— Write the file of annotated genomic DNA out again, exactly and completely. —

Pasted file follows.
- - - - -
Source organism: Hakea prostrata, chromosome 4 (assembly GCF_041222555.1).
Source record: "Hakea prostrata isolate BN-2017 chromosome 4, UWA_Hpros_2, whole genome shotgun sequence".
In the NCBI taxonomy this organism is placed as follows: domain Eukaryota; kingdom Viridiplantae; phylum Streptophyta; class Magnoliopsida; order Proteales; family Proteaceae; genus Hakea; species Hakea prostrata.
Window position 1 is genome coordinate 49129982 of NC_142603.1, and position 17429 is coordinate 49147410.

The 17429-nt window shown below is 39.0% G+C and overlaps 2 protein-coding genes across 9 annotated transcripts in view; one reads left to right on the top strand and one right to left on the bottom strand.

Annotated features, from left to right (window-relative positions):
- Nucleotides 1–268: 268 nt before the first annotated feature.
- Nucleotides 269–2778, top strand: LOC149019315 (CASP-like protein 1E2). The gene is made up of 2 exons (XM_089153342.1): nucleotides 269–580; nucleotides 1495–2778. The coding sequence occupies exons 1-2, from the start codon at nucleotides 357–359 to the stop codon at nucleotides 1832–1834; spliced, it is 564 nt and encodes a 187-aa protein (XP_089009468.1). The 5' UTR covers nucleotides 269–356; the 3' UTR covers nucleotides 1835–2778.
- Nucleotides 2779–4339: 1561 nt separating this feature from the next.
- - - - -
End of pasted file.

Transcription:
Source organism: Hakea prostrata, chromosome 4 (assembly GCF_041222555.1).
Source record: "Hakea prostrata isolate BN-2017 chromosome 4, UWA_Hpros_2, whole genome shotgun sequence".
In the NCBI taxonomy this organism is placed as follows: domain Eukaryota; kingdom Viridiplantae; phylum Streptophyta; class Magnoliopsida; order Proteales; family Proteaceae; genus Hakea; species Hakea prostrata.
Window position 1 is genome coordinate 49129982 of NC_142603.1, and position 17429 is coordinate 49147410.

The 17429-nt window shown below is 39.0% G+C and overlaps 2 protein-coding genes across 9 annotated transcripts in view; one reads left to right on the top strand and one right to left on the bottom strand.

Annotated features, from left to right (window-relative positions):
- Nucleotides 1–268: 268 nt before the first annotated feature.
- Nucleotides 269–2778, top strand: LOC149019315 (CASP-like protein 1E2). The gene is made up of 2 exons (XM_089153342.1): nucleotides 269–580; nucleotides 1495–2778. The coding sequence occupies exons 1-2, from the start codon at nucleotides 357–359 to the stop codon at nucleotides 1832–1834; spliced, it is 564 nt and encodes a 187-aa protein (XP_089009468.1). The 5' UTR covers nucleotides 269–356; the 3' UTR covers nucleotides 1835–2778.
- Nucleotides 2779–4339: 1561 nt separating this feature from the next.